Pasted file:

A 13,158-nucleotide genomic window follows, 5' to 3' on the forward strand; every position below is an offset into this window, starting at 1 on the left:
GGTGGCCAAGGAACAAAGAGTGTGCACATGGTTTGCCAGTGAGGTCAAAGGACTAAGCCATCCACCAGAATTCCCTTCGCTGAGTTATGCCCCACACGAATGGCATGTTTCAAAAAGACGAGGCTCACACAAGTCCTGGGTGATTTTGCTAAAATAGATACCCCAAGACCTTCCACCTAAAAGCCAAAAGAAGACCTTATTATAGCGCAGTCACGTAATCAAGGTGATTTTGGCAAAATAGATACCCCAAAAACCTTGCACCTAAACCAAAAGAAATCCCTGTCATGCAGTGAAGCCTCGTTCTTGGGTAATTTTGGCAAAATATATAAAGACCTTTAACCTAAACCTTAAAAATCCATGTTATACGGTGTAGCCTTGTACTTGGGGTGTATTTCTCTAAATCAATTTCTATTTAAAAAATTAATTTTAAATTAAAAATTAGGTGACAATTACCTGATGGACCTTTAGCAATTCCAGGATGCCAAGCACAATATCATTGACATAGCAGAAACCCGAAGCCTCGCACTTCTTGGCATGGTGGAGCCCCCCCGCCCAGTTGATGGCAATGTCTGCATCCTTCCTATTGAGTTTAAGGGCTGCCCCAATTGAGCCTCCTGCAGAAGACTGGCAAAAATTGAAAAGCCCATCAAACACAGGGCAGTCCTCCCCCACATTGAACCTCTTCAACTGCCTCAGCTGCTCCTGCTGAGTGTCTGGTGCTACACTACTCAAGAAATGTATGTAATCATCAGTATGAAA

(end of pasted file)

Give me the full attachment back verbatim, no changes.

A 13,158-nucleotide genomic window follows, 5' to 3' on the forward strand; every position below is an offset into this window, starting at 1 on the left:
GGTGGCCAAGGAACAAAGAGTGTGCACATGGTTTGCCAGTGAGGTCAAAGGACTAAGCCATCCACCAGAATTCCCTTCGCTGAGTTATGCCCCACACGAATGGCATGTTTCAAAAAGACGAGGCTCACACAAGTCCTGGGTGATTTTGCTAAAATAGATACCCCAAGACCTTCCACCTAAAAGCCAAAAGAAGACCTTATTATAGCGCAGTCACGTAATCAAGGTGATTTTGGCAAAATAGATACCCCAAAAACCTTGCACCTAAACCAAAAGAAATCCCTGTCATGCAGTGAAGCCTCGTTCTTGGGTAATTTTGGCAAAATATATAAAGACCTTTAACCTAAACCTTAAAAATCCATGTTATACGGTGTAGCCTTGTACTTGGGGTGTATTTCTCTAAATCAATTTCTATTTAAAAAATTAATTTTAAATTAAAAATTAGGTGACAATTACCTGATGGACCTTTAGCAATTCCAGGATGCCAAGCACAATATCATTGACATAGCAGAAACCCGAAGCCTCGCACTTCTTGGCATGGTGGAGCCCCCCCGCCCAGTTGATGGCAATGTCTGCATCCTTCCTATTGAGTTTAAGGGCTGCCCCAATTGAGCCTCCTGCAGAAGACTGGCAAAAATTGAAAAGCCCATCAAACACAGGGCAGTCCTCCCCCACATTGAACCTCTTCAACTGCCTCAGCTGCTCCTGCTGAGTGTCTGGTGCTACACTACTCAAGAAATGTATGTAATCATCAGTATGAAA